March 3, 2009
UPTON, NY -- Recent cocaine use may hide some of the cognitive deficits commonly experienced by individuals addicted to cocaine, scientists at the U.S. Department of Energy’s Brookhaven National Laboratory report in a study published in the April 2009 issue of Neuropsychopharmacology — a special issue dedicated to cocaine research. The study was part of an effort to better understand individual differences among cocaine-addicted subjects to help clinicians develop more effective treatment plans.
“We were looking for individual differences among substance abusers that might impact each person’s ability to function so we can help individuals make the most of available treatments,” said Patricia A. Woicik, a post-doctoral fellow in Brookhaven’s Neuropsychoimaging group and lead author on the paper. The scientists looked for differences in neuropsychological function in 64 cocaine-addicted individuals and 64 healthy control subjects matched by gender and race. They were specifically looking for differences between cocaine users who had recently used cocaine and those who had been abstinent for a longer period.
Scientists first administered drug-screening (urine) tests to identify subjects who had used cocaine within the last 72 hours. Following the screening test, all participants completed a battery of tests that measured attention and executive function (e.g., planning ability), memory and learning, and motor function.
“Compared with healthy subjects, cocaine abusers had deficits on tasks that tested attention, executive function, and verbal memory,” Woicik said — a finding consistent with her lab’s previous research. In the current study, however, the scientists extended their previous findings by examining the effects of recent cocaine use in a larger sample.
The main finding: “The deficits were most obvious in the cocaine-addicted individuals who had been abstinent from cocaine longer than 72 hours,” Woicik said, “and this effect was not due to withdrawal-related depressive symptoms.” Surprisingly, the subjects with the most cognitive impairment reported the least depression and vice versa.
The scientists also tested other factors that frequently differ between cocaine-addicted individuals and healthy populations — such as cigarette smoking and frequency of alcohol consumption — none of which changed the results.
The finding of less impairment in recent users of cocaine led Woicik to speculate that this better cognitive functioning as associated with recent cocaine use may potentially predispose cocaine-addicted individuals to relapse. “This notion is consistent with a self-medicating hypothesis of addiction, which suggests that addiction results from continual use of a specific drug for its remedial effects,” she said. “In other words, an individual can become addicted to a specific drug because its unique psychopharmacologic action reduces emotional (e.g., negative mood) or cognitive (e.g., poor attention) deficits with which the individual struggles.”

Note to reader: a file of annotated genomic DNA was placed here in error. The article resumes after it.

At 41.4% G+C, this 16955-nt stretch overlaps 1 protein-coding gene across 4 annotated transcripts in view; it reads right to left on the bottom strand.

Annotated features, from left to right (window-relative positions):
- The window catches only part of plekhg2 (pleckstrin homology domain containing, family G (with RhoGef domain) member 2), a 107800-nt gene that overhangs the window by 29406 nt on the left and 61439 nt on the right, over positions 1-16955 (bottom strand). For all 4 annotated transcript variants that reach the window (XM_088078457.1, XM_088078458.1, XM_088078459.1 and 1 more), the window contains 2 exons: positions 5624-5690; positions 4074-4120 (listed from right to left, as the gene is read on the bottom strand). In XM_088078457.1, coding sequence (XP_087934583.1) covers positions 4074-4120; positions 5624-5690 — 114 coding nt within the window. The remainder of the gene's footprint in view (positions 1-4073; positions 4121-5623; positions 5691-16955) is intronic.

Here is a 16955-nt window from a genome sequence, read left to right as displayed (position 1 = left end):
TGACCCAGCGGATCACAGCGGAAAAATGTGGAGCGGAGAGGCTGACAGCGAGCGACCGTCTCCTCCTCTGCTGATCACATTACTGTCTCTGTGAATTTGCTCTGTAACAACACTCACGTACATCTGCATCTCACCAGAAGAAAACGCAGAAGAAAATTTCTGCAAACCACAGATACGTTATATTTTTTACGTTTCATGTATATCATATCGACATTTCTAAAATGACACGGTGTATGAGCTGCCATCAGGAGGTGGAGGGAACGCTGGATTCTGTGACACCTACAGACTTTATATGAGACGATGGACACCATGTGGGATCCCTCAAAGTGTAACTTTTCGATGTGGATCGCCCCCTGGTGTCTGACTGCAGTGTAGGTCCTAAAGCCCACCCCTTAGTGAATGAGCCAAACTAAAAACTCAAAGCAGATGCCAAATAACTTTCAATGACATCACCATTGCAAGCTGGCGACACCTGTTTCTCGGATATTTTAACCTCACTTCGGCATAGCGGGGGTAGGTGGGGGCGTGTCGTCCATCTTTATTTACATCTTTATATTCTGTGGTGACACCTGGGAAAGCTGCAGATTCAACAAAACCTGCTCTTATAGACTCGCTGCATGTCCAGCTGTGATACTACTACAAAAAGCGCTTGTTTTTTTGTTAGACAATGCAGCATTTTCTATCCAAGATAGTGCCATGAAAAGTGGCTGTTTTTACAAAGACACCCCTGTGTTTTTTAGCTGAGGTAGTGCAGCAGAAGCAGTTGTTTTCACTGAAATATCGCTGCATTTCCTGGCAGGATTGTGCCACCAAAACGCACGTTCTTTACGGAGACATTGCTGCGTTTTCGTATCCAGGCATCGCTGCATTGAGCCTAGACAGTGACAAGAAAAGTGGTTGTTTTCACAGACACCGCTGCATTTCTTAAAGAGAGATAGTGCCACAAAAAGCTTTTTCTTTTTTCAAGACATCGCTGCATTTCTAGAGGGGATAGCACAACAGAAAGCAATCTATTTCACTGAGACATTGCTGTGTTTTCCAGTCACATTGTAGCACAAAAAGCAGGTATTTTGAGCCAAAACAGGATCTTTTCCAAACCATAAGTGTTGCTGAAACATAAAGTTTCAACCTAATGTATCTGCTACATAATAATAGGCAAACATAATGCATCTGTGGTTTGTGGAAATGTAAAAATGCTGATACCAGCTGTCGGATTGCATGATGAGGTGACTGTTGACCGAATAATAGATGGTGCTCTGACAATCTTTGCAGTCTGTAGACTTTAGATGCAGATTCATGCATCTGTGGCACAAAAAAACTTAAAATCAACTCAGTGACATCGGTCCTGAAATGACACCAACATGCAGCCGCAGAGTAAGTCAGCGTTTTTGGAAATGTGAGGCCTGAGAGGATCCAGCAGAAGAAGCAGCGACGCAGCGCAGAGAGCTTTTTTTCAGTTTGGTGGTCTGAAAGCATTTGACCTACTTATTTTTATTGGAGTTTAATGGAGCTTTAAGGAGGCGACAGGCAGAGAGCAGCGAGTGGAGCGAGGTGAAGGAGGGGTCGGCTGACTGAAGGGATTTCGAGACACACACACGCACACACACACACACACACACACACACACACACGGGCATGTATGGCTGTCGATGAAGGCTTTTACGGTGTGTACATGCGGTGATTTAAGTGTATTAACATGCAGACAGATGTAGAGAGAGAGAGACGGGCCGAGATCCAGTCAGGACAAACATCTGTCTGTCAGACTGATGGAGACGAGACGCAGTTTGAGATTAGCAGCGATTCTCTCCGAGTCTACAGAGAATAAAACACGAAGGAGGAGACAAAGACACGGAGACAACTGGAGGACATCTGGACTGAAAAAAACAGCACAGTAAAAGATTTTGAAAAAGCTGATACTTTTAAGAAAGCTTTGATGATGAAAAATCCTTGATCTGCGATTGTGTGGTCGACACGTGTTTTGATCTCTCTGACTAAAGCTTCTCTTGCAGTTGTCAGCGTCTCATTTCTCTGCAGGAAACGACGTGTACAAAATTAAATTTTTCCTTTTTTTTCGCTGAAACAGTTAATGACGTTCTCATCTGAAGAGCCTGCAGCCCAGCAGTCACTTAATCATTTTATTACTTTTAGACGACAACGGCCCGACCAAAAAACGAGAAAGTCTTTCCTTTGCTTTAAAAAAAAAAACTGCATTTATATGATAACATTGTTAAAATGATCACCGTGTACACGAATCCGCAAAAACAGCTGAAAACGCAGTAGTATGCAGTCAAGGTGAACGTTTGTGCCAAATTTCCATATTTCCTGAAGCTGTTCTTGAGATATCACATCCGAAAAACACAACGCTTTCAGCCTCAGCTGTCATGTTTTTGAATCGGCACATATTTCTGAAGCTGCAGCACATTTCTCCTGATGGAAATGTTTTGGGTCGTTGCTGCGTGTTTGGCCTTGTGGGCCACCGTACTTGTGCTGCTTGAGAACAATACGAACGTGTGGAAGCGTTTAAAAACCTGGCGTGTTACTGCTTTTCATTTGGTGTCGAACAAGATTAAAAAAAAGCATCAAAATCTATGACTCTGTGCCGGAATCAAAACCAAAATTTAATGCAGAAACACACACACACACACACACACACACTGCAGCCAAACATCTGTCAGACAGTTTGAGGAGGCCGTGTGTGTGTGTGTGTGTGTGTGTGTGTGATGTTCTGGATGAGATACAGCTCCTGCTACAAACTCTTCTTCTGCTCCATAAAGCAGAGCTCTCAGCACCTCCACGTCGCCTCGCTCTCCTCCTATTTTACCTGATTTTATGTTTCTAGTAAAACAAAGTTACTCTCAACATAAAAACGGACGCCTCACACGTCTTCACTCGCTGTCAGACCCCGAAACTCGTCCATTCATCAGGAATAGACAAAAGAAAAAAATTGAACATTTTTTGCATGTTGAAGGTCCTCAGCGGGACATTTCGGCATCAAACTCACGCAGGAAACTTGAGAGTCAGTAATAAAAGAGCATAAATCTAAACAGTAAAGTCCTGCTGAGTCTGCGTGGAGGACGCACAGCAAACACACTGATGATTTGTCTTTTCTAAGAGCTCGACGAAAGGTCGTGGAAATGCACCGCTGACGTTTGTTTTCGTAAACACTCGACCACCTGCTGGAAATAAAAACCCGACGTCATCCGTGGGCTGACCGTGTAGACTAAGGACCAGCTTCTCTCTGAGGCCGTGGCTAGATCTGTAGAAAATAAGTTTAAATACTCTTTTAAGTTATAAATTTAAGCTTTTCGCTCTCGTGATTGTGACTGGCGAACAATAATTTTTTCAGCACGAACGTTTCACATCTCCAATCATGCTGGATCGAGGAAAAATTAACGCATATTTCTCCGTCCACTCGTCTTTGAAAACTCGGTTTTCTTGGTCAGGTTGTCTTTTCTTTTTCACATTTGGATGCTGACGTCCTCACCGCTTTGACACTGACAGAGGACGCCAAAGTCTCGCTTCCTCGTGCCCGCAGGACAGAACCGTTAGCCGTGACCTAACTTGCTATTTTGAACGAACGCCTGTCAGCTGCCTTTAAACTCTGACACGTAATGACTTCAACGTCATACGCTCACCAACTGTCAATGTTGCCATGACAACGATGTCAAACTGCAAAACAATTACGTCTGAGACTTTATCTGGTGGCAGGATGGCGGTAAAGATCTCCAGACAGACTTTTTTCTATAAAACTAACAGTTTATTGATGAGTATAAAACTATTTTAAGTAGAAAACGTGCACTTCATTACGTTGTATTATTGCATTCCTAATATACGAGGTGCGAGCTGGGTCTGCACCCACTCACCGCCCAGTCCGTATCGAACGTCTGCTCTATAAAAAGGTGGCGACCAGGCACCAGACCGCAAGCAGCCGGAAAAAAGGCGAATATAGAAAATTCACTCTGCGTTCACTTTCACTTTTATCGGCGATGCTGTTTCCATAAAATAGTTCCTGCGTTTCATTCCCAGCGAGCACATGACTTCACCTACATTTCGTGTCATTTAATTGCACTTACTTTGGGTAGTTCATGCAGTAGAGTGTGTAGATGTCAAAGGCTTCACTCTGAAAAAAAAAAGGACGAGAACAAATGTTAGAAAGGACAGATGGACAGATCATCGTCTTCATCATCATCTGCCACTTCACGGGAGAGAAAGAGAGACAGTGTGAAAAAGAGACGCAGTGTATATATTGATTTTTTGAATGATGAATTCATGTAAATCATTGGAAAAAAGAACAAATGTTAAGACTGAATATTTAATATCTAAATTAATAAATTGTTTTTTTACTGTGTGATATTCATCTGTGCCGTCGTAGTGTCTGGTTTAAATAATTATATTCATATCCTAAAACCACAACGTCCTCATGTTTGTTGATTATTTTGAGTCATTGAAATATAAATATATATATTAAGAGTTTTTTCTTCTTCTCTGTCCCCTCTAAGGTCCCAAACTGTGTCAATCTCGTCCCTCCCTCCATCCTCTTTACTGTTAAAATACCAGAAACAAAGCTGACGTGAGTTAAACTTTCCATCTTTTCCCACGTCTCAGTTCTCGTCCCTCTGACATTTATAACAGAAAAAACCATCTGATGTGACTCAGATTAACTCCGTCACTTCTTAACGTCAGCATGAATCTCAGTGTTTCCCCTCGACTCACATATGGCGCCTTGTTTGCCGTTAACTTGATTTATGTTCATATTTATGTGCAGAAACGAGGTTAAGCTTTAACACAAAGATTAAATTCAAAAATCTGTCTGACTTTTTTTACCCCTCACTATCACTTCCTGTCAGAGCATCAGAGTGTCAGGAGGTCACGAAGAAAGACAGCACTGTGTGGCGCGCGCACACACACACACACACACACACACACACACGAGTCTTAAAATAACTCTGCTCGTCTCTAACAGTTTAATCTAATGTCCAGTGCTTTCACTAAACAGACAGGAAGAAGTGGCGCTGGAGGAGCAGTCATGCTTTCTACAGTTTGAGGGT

The research also suggests that pharmaceutical agents that improve neurocognitive function without negatively influencing mood might increase positive outcomes of addiction treatment. “A non-addictive drug that enhances neurocognitive function (similar to cocaine in the recent users) might be an effective therapy for cocaine addiction, particularly in reducing relapse,” Woicik said.
Woicik added that the findings also suggest a new way to make use of drug-screening findings. “Drug screening tests are becoming a ubiquitous feature of court-mandated and voluntary treatment programs,” she said. “If urine drug tests are indicators of the extent of cognitive and emotional impairments in drug abusers, then this common, inexpensive test might be used to customize interventions, particularly at the time of entry into a treatment program.” Future research is required to establish whether urine screening is a valid and reliable marker for the severity of these impairments, she emphasized, “however the current findings point to this possibility.” Collaborators on the study were Rita Z. Goldstein (who led the study as principal investigator), Nelly Alia-Klein, Gene-Jack Wang, Thomas Maloney, Tanya Lukasik, and Olga Yeliosof, all of Brookhaven Lab; Scott J. Moeller, University of Michigan; and Nora D. Volkow, National Institute on Drug Abuse (NIDA).
This study was supported by grants from the NIDA; a NARSAD Young Investigator Award; a Stony Brook University/Brookhaven National Laboratory seed grant; the National Institute on Alcohol Abuse and Alcoholism; Brookhaven’s own Laboratory Directed Research and Development fund; and the General Clinical Research Center of Stony Brook University.
2009-911 | Media & Communications Office
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